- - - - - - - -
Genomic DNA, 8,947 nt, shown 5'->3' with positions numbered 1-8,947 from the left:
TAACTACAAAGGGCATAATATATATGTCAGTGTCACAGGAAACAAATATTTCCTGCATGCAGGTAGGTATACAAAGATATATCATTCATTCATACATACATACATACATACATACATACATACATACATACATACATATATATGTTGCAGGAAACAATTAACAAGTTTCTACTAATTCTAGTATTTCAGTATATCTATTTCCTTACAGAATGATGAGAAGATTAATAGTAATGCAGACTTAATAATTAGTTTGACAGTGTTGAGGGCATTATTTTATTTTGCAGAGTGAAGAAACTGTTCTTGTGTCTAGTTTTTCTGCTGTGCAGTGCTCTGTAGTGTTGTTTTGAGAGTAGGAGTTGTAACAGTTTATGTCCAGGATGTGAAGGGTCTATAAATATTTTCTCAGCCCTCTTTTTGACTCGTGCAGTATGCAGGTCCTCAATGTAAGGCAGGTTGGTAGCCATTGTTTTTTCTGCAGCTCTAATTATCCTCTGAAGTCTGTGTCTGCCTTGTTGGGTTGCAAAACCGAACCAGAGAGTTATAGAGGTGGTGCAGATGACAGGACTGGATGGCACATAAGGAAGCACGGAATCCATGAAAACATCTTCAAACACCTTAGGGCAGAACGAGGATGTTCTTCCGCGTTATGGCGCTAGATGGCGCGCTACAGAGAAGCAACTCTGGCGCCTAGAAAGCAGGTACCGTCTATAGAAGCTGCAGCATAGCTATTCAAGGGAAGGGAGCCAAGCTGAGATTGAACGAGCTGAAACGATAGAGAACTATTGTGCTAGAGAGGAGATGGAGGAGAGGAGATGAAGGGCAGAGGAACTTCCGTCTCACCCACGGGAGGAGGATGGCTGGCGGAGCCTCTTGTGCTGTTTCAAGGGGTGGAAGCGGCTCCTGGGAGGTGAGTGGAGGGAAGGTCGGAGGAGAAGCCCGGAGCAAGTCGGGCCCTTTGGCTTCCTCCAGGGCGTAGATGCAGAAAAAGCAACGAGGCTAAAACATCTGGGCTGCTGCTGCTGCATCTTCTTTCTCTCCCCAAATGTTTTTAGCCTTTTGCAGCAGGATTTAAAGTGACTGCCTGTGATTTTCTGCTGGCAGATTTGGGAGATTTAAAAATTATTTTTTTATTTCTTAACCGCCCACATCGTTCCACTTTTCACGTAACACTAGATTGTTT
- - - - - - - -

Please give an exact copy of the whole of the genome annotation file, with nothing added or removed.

Genomic DNA, 8,947 nt, shown 5'->3' with positions numbered 1-8,947 from the left:
TAACTACAAAGGGCATAATATATATGTCAGTGTCACAGGAAACAAATATTTCCTGCATGCAGGTAGGTATACAAAGATATATCATTCATTCATACATACATACATACATACATACATACATACATACATACATACATATATATGTTGCAGGAAACAATTAACAAGTTTCTACTAATTCTAGTATTTCAGTATATCTATTTCCTTACAGAATGATGAGAAGATTAATAGTAATGCAGACTTAATAATTAGTTTGACAGTGTTGAGGGCATTATTTTATTTTGCAGAGTGAAGAAACTGTTCTTGTGTCTAGTTTTTCTGCTGTGCAGTGCTCTGTAGTGTTGTTTTGAGAGTAGGAGTTGTAACAGTTTATGTCCAGGATGTGAAGGGTCTATAAATATTTTCTCAGCCCTCTTTTTGACTCGTGCAGTATGCAGGTCCTCAATGTAAGGCAGGTTGGTAGCCATTGTTTTTTCTGCAGCTCTAATTATCCTCTGAAGTCTGTGTCTGCCTTGTTGGGTTGCAAAACCGAACCAGAGAGTTATAGAGGTGGTGCAGATGACAGGACTGGATGGCACATAAGGAAGCACGGAATCCATGAAAACATCTTCAAACACCTTAGGGCAGAACGAGGATGTTCTTCCGCGTTATGGCGCTAGATGGCGCGCTACAGAGAAGCAACTCTGGCGCCTAGAAAGCAGGTACCGTCTATAGAAGCTGCAGCATAGCTATTCAAGGGAAGGGAGCCAAGCTGAGATTGAACGAGCTGAAACGATAGAGAACTATTGTGCTAGAGAGGAGATGGAGGAGAGGAGATGAAGGGCAGAGGAACTTCCGTCTCACCCACGGGAGGAGGATGGCTGGCGGAGCCTCTTGTGCTGTTTCAAGGGGTGGAAGCGGCTCCTGGGAGGTGAGTGGAGGGAAGGTCGGAGGAGAAGCCCGGAGCAAGTCGGGCCCTTTGGCTTCCTCCAGGGCGTAGATGCAGAAAAAGCAACGAGGCTAAAACATCTGGGCTGCTGCTGCTGCATCTTCTTTCTCTCCCCAAATGTTTTTAGCCTTTTGCAGCAGGATTTAAAGTGACTGCCTGTGATTTTCTGCTGGCAGATTTGGGAGATTTAAAAATTATTTTTTTATTTCTTAACCGCCCACATCGTTCCACTTTTCACGTAACACTAGATTGTTT